At the library, visitors can find letters from Sir Arthur Conan Doyle, a medical student at the Royal College in Edinburgh who fashioned his famous detective after one of his professors, and the rain-stained African field notes made by David Livingtone of “Dr. Livingstone, I presume” fame.
The thriving Literature Quarter along Edinburgh’s famed Royal Mile houses the Scottish Storytelling Centre with exhibitions and events that highlight the love of sharing stories and the Scottish Poetry Library.
From the Royal Mile, take a short walk down Canongate, which was once its own separate district with a still-visible ancient toll booth. Canongate Kirkyard, the cemetery, is watched over at the entrance by a statue of Robert Fergusson, a Scottish poet so admired by fellow writers that Robert Burns erected a gravestone for his unmarked grave and Robert Louis Stevenson paid for repairs to the headstone after it had been damaged in an accident.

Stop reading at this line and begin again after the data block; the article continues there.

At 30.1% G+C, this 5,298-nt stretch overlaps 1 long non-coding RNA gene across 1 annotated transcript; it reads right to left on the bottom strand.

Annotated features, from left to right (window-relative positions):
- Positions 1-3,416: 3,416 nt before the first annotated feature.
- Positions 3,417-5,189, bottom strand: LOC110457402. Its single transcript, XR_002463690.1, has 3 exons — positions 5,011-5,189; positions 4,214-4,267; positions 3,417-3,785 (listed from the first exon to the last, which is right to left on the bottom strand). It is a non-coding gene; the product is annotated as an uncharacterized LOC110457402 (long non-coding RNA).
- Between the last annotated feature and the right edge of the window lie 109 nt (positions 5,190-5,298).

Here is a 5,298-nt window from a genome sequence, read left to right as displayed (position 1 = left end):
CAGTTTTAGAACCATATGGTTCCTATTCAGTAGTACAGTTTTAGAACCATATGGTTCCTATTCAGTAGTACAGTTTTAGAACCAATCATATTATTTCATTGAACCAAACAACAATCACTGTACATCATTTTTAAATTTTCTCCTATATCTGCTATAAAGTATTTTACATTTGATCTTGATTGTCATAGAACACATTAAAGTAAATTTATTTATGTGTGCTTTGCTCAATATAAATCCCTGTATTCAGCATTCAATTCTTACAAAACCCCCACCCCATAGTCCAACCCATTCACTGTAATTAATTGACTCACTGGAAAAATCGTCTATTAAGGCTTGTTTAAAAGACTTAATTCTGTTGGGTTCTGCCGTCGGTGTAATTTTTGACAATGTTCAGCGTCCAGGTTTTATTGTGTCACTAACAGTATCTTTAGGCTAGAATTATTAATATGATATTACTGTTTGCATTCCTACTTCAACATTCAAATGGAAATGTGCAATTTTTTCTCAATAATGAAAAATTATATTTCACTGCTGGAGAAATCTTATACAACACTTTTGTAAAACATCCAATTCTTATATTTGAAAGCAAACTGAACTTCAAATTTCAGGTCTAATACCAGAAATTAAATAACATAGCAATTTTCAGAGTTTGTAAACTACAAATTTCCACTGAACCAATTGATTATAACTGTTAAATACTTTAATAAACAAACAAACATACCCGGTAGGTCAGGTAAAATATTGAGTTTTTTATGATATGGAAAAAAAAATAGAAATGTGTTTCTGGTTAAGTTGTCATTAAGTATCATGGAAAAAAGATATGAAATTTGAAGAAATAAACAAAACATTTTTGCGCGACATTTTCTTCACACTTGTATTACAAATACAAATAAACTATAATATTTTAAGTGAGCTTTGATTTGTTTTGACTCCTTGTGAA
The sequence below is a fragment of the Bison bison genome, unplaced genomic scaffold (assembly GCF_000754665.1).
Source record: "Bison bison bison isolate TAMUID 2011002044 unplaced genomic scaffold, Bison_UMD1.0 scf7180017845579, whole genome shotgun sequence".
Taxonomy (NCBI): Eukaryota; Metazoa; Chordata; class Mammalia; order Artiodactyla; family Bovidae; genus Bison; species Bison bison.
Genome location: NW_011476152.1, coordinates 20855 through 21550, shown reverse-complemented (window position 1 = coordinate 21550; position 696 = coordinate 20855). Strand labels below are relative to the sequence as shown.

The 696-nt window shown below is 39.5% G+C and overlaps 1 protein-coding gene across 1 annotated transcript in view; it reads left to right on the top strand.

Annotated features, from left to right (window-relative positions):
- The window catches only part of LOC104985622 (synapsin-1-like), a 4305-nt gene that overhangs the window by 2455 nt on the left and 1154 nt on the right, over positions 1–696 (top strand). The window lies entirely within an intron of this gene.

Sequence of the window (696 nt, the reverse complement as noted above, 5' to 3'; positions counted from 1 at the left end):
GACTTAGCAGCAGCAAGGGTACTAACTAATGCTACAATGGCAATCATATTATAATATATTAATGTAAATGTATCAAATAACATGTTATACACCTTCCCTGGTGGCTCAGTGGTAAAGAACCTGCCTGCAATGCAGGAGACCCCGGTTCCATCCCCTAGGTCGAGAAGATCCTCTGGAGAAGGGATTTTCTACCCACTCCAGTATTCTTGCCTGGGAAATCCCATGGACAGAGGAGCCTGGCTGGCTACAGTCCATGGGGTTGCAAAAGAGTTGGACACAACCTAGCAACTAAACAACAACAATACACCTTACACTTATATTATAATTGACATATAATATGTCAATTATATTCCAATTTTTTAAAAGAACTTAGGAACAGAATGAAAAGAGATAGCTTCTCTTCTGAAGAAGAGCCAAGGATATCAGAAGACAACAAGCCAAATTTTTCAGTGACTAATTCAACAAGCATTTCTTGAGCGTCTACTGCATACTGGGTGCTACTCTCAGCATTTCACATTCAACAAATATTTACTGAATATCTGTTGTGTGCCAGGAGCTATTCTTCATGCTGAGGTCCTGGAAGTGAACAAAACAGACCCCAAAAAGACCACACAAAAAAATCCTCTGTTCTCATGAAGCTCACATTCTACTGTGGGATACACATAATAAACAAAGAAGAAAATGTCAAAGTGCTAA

The traditional and quaint tea-rooms much are still thriving in Edinburgh and at Clarinda’s Tea Room, named after one of Robert Burns’ muses, the pastries are plentiful and charmingly displayed on a tea cart in the flowered wall-papered room filled with porcelain knick knacks. Scones with cream and tea cost 3.30 pounds. The homey atmosphere was evident by this exchange witnessed during a visit. “Is the ginger bread good here?” a passerby asked, sticking his head into the tea room. “Reasonably,” replied one of the patrons. “Our scones are better,” one of the servers agreed honestly.
The Writers Museum located in a square off the Royal Mile is dedicated to three of Scotland’s most famous writers – Robert Burns, who lived in a building facing the square, Sir Walter Scott and Robert Louis Stevenson. These writers had eclectic and varied lives, as their belongings amply show, from Scott’s rocking horse to Stevenson’s ring, given to him by a Samoan chief engraved with the name Tusitala, meaning “teller of tales.”
Crammed with pictures, etchings, busts and memorabilia and of course samples of their writings, the museum is a gentle haven from the frenetic pace of the Royal Mile beyond the arched entranceway to the square. Here, the words of writers, carved in stone, are loud enough to be heard.